Wondercon 2017: Boom! Studios: Discover Yours
Editor’s note: GC4K writer Lori Henderson attended this year’s WonderCon, which took place on March 31-April 2 in Anaheim, California. Over the next few days, we will publish several writeups of the panels she attended there, which featured editors and comics creators from different publishers discussing their work.
Since its humble beginning in 2005, BOOM! Studios has grown as a comics publisher, from original works to licensed titles. Today, the publisher has four imprints to appeal to different demographics. At Wondercon 2017, they held a panel with editors and creators to explore each imprint. Editor in chief Matt Gagnon and president of publishing and marketing Filip Sablik moderated the panel, which featured four creators of comics from these imprints: Sam Sykes of Brave Chef Brianna, Kirsten “Kiwi” Smith and Kurt Lustgarter of Misfit City, Delilah Dawson of Lady Castle, and Simon Spurrier of Godshaper.
Sablik started things off by asking the panelists how they got into comics and the origins of their fandom. Gagnon started out collecting the Garfield comic strips, Sykes read both traditional and web comics, while Smith admitted she was a recent convert who was brought into the fold by Lumberjanes.
Sablik then spoke about BOOM! Studios’ philosophy towards comics, saying “comics are for anyone, so we make comics for everyone.” The company has four distinct imprints, each for a different type of comic. KaBOOM is intended for younger readers and features titles such as Adventure Time, Garfield, and Brave Chef Brianna. BOOM! Box is an imprint for teen to young adult readers, as well as for independent creators. Lumberjanes helped kick off this imprint, but you’ll also find Giant Days and Goldie Vance under this banner. Misfit City represented it at the panel. Archaea was an independent publisher that was acquired by BOOM! Studios, and its titles are firmly in the Young Adult demographic, including Mouse Guard and the Jim Hensen comics. The final imprint is the main BOOM! Studios. It is used for adult and genre titles. Most of BOOM!’s library falls under this imprint, and it was represented by Godshaper.
Each creator was given a chance to talk about their books while art from them was displayed. Lady Castle and Brave Chef Brianna were already available at the convention, and Smith’s description of Misfit City and how she was inspired by the town in Oregon where The Goonies was filmed sparked my interest in it. Spurrier’s description of Godshaper, a story set in a world where everyone has personal gods that provide for them, except for the “godshapers” that are simultaneously shunned and needed to spruce up others’ gods, got me to pick up the first issue.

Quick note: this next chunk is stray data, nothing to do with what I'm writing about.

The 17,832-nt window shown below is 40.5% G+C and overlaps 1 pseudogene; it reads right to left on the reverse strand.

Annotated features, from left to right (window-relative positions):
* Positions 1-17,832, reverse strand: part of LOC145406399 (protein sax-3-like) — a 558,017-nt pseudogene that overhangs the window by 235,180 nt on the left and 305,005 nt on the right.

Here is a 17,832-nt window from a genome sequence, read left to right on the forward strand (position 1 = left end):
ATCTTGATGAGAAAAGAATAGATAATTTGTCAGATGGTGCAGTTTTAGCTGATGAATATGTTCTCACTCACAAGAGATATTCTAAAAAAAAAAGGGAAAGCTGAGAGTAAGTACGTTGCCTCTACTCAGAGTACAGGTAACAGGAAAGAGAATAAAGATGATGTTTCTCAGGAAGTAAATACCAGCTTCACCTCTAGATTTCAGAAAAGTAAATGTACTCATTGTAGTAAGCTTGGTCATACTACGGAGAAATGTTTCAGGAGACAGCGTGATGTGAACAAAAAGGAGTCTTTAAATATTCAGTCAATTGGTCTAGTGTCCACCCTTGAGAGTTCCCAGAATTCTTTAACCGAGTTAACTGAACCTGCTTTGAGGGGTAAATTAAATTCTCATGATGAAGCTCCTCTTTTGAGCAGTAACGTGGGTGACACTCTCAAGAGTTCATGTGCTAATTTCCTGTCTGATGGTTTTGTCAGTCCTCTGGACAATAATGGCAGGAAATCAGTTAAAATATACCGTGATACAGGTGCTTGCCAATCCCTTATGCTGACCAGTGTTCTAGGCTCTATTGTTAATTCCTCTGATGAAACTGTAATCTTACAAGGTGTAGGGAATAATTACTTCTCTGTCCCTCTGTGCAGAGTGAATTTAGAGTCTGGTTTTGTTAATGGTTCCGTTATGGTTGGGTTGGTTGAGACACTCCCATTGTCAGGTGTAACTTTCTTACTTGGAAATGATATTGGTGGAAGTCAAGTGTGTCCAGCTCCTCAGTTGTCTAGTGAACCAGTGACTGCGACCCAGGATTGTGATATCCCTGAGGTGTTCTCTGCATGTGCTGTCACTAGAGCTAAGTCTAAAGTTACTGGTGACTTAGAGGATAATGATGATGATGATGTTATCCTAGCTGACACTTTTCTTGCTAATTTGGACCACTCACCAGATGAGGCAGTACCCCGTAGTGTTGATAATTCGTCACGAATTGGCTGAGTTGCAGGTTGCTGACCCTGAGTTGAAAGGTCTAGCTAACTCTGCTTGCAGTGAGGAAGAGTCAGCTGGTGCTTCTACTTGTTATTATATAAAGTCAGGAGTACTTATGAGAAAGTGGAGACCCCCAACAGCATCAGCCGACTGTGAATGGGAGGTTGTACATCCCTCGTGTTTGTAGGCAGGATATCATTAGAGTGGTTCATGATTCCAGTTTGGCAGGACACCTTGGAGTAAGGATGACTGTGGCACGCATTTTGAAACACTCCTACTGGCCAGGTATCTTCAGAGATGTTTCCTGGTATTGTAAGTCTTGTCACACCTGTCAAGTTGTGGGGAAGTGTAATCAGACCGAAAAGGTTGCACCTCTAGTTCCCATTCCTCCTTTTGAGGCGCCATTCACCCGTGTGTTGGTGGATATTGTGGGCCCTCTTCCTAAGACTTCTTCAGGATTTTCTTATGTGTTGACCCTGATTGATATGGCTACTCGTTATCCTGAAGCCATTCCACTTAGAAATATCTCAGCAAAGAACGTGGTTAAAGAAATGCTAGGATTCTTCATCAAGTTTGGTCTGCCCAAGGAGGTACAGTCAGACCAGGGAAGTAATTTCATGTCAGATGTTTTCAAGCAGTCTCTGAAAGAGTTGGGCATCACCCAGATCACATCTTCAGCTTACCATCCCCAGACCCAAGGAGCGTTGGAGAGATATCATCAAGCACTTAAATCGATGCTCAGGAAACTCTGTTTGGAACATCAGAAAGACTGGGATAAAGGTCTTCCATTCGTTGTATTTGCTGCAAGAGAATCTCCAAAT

As well as talking about their books, the panelists talked about the medium of comics and comic creation. Several mentioned webcomics as the starting point. Because many creators were just starting to learn the craft, the early webcomics emphasized character; the stories tended to be more slice of life, and even though the art or plot might not have been as strong, they still drew an audience because of the characters. The creators also discussed how comics were used as inspiration for filmmakers. Scott McCloud’s Understanding Comics is held up as a bible in many film classes, as it helps visualize different ways to frame a scene.
All of the artists on the panel agreed that it was important for the artist to also be able to tell a story, even when working with a writer. The artist is the most responsible for world building. They create the look and feel of the world. An artist being able to tell a story is just as critical to the storytelling as the words.
The panel ended with an exclusive announcement: The Archaia imprint would release David Peterson’s upcoming book Mouse Guard Alphabet Book. The art will be hand painted by artist Serena Malyon, and it is the first time Peterson is collaborating with an artist on the series.
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About Lori Henderson
Lori Henderson is a mother of two teenage daughters and an avid reader. She blogs about manga at her personal blog Manga Xanadu as well as contributing and editing for Manga Village. She blogs about all things fandom (mainly Doctor Who) at her other personal blog Fangirl Xanadu. She's been at it so for over 5 years now and counting!
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